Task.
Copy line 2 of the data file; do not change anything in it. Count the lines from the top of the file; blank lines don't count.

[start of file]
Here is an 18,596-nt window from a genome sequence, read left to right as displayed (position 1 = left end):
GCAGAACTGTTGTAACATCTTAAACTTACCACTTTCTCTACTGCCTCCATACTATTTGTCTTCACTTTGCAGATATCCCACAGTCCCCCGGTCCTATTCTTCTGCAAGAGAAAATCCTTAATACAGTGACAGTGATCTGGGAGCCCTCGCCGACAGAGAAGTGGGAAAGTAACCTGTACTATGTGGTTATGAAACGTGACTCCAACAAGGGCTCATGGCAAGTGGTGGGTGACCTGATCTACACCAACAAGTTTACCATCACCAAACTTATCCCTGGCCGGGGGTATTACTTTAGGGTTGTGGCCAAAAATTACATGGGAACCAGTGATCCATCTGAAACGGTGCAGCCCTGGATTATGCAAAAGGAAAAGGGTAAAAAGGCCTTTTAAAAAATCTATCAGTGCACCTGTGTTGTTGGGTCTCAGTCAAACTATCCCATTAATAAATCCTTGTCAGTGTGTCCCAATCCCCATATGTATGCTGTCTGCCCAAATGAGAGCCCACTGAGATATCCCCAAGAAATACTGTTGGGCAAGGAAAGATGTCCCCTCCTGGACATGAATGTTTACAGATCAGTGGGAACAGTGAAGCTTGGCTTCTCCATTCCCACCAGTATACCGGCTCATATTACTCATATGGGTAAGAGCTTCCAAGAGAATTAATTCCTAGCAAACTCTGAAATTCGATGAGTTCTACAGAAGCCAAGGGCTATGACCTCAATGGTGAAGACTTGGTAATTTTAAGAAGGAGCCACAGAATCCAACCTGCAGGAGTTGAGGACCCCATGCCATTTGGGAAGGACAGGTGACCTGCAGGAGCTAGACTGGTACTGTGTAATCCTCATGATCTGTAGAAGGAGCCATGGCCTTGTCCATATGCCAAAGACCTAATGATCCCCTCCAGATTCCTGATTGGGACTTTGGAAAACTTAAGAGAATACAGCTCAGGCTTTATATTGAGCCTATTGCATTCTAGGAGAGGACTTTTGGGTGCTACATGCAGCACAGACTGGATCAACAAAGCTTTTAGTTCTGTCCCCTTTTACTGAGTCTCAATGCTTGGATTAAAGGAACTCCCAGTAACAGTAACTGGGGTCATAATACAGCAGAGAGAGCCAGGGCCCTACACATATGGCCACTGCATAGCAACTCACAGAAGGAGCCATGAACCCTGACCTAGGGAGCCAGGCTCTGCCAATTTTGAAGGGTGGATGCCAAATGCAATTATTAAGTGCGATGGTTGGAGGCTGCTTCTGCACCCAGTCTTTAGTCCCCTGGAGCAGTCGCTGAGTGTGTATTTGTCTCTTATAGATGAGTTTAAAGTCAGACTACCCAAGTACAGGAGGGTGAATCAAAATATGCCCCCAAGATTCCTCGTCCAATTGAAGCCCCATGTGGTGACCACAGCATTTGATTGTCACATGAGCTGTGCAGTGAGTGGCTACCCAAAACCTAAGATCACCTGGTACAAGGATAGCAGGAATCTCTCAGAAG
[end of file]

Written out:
GCAGAACTGTTGTAACATCTTAAACTTACCACTTTCTCTACTGCCTCCATACTATTTGTCTTCACTTTGCAGATATCCCACAGTCCCCCGGTCCTATTCTTCTGCAAGAGAAAATCCTTAATACAGTGACAGTGATCTGGGAGCCCTCGCCGACAGAGAAGTGGGAAAGTAACCTGTACTATGTGGTTATGAAACGTGACTCCAACAAGGGCTCATGGCAAGTGGTGGGTGACCTGATCTACACCAACAAGTTTACCATCACCAAACTTATCCCTGGCCGGGGGTATTACTTTAGGGTTGTGGCCAAAAATTACATGGGAACCAGTGATCCATCTGAAACGGTGCAGCCCTGGATTATGCAAAAGGAAAAGGGTAAAAAGGCCTTTTAAAAAATCTATCAGTGCACCTGTGTTGTTGGGTCTCAGTCAAACTATCCCATTAATAAATCCTTGTCAGTGTGTCCCAATCCCCATATGTATGCTGTCTGCCCAAATGAGAGCCCACTGAGATATCCCCAAGAAATACTGTTGGGCAAGGAAAGATGTCCCCTCCTGGACATGAATGTTTACAGATCAGTGGGAACAGTGAAGCTTGGCTTCTCCATTCCCACCAGTATACCGGCTCATATTACTCATATGGGTAAGAGCTTCCAAGAGAATTAATTCCTAGCAAACTCTGAAATTCGATGAGTTCTACAGAAGCCAAGGGCTATGACCTCAATGGTGAAGACTTGGTAATTTTAAGAAGGAGCCACAGAATCCAACCTGCAGGAGTTGAGGACCCCATGCCATTTGGGAAGGACAGGTGACCTGCAGGAGCTAGACTGGTACTGTGTAATCCTCATGATCTGTAGAAGGAGCCATGGCCTTGTCCATATGCCAAAGACCTAATGATCCCCTCCAGATTCCTGATTGGGACTTTGGAAAACTTAAGAGAATACAGCTCAGGCTTTATATTGAGCCTATTGCATTCTAGGAGAGGACTTTTGGGTGCTACATGCAGCACAGACTGGATCAACAAAGCTTTTAGTTCTGTCCCCTTTTACTGAGTCTCAATGCTTGGATTAAAGGAACTCCCAGTAACAGTAACTGGGGTCATAATACAGCAGAGAGAGCCAGGGCCCTACACATATGGCCACTGCATAGCAACTCACAGAAGGAGCCATGAACCCTGACCTAGGGAGCCAGGCTCTGCCAATTTTGAAGGGTGGATGCCAAATGCAATTATTAAGTGCGATGGTTGGAGGCTGCTTCTGCACCCAGTCTTTAGTCCCCTGGAGCAGTCGCTGAGTGTGTATTTGTCTCTTATAGATGAGTTTAAAGTCAGACTACCCAAGTACAGGAGGGTGAATCAAAATATGCCCCCAAGATTCCTCGTCCAATTGAAGCCCCATGTGGTGACCACAGCATTTGATTGTCACATGAGCTGTGCAGTGAGTGGCTACCCAAAACCTAAGATCACCTGGTACAAGGATAGCAGGAATCTCTCAGAAG